Keep in mind my home studio also does double duty as my listening theater.
For simple stereo reproduction, I LOVE these speakers. Yeah, they are getting a bit long in the tooth, but I do love the sound.
In theory, they hit the requirements for a good monitor pair, good frequency range and response, accurate reproduction, and amazing seperation.... but it's that seperation that worries me. To achieve it, if you aren't familiar, the speakers do some freaky phase cancellation (ie. left pair has speakers that are 180 from right pair and vice versa). This makes placement touchy, too near left or right and the other speaker simply vanishes in the phase cancellation.
Of course, the other downside is that they are monsters standing about 5'8" and 200 or so lbs each... but hey, if I have the room for them....
Anyway, my concern is, by using these beasts as monitors, might I be missing, masking, or not accounting for something in the elaborate crossovers/phase cancellation that they utilize?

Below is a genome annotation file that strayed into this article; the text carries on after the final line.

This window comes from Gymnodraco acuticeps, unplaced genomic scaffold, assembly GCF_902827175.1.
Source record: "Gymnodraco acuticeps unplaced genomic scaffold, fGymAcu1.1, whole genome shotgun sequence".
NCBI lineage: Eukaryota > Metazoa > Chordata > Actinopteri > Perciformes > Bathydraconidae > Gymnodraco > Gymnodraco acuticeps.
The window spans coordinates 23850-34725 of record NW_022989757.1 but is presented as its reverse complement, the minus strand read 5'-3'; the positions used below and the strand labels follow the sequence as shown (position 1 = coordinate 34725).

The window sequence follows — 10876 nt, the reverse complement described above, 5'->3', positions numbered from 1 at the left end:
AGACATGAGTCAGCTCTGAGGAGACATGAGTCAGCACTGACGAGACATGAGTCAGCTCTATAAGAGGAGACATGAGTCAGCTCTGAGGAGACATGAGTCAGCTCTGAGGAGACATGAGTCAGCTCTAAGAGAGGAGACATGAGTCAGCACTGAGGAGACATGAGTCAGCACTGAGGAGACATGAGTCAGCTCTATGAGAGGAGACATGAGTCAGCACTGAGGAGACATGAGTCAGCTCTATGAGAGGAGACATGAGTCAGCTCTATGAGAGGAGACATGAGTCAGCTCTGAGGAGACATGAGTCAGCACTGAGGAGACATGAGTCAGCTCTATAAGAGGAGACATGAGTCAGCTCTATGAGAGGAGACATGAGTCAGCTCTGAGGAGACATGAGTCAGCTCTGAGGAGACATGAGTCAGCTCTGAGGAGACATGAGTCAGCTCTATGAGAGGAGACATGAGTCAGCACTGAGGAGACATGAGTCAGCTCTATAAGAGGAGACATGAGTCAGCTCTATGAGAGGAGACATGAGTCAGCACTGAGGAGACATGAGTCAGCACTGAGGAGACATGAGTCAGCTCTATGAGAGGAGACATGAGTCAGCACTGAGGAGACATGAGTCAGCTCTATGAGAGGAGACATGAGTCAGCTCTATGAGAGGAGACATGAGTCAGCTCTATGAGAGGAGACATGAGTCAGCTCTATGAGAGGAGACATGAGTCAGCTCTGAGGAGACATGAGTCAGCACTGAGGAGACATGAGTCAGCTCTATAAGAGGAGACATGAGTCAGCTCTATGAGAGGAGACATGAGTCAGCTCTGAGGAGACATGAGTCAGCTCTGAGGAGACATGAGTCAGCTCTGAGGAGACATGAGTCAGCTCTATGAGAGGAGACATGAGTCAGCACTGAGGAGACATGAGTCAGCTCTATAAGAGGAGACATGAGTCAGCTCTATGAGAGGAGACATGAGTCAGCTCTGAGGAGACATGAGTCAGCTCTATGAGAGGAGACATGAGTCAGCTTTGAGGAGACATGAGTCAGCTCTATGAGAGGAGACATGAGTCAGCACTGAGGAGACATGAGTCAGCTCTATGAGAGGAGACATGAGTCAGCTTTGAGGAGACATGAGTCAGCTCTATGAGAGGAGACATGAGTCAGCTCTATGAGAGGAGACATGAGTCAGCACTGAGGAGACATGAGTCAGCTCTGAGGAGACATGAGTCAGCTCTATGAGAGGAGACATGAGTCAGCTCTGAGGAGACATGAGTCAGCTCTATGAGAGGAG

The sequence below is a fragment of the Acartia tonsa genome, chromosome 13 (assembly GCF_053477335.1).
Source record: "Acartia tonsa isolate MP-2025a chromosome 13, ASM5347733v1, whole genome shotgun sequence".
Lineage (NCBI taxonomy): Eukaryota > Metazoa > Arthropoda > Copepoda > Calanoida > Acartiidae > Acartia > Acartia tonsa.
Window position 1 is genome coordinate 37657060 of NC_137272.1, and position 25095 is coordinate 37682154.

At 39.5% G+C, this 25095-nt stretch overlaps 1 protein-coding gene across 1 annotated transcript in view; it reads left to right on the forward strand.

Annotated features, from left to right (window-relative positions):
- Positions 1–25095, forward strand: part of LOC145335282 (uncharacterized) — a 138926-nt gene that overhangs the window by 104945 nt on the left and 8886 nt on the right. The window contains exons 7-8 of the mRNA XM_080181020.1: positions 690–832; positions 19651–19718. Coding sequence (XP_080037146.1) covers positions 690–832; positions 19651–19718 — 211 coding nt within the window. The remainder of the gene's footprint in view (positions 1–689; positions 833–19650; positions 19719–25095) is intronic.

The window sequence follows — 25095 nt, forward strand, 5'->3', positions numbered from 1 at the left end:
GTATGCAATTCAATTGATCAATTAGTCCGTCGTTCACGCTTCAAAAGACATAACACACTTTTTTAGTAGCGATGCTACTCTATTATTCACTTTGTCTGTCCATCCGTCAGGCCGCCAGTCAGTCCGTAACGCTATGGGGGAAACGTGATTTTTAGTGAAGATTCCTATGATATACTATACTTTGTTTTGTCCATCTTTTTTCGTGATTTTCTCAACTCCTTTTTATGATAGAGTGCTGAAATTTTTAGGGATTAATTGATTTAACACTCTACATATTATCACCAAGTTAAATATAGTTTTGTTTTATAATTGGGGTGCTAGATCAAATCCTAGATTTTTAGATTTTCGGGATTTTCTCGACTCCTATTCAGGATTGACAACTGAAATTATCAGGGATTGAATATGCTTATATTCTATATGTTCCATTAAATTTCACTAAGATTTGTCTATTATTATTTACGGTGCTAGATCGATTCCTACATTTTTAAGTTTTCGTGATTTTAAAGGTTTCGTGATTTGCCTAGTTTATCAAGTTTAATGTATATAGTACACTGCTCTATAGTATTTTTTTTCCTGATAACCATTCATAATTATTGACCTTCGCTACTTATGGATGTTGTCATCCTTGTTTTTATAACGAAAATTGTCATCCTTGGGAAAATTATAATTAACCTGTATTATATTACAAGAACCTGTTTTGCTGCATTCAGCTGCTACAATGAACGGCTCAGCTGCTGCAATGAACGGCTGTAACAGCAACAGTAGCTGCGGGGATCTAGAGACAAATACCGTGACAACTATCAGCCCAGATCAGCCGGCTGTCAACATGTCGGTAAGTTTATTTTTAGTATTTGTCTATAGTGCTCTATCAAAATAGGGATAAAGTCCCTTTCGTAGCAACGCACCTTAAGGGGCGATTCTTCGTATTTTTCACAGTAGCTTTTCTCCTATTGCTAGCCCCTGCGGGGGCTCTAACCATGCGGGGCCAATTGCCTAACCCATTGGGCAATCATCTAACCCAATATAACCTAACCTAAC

I just finished the 'monitors' section of the course and this is on my mind.
Currently I am second guessing my mixes by comparing to a decent set of headphones and all seems well, but as a novice engineer I would appreciate any ideas or pitfalls I might be missing in using these things as my main monitors. I didn't get these for a studio use, they are simply the best speakers I have and, as I said, SEEM to tick all the boxes on the list for good monitors.
I don't think they could be called 'near field monitors', and I am sure some of my neighbors would attest to that under oath ;)
not my exact pair, but good picture if you aren't familiar... fwiw, the inner set of 4 6" drivers are 180 out of phase with the outer 4 of the opposite in the pair. Great stereo seperation, but looking for concerns from more senior and experienced engineers might raise here in using these as monitors.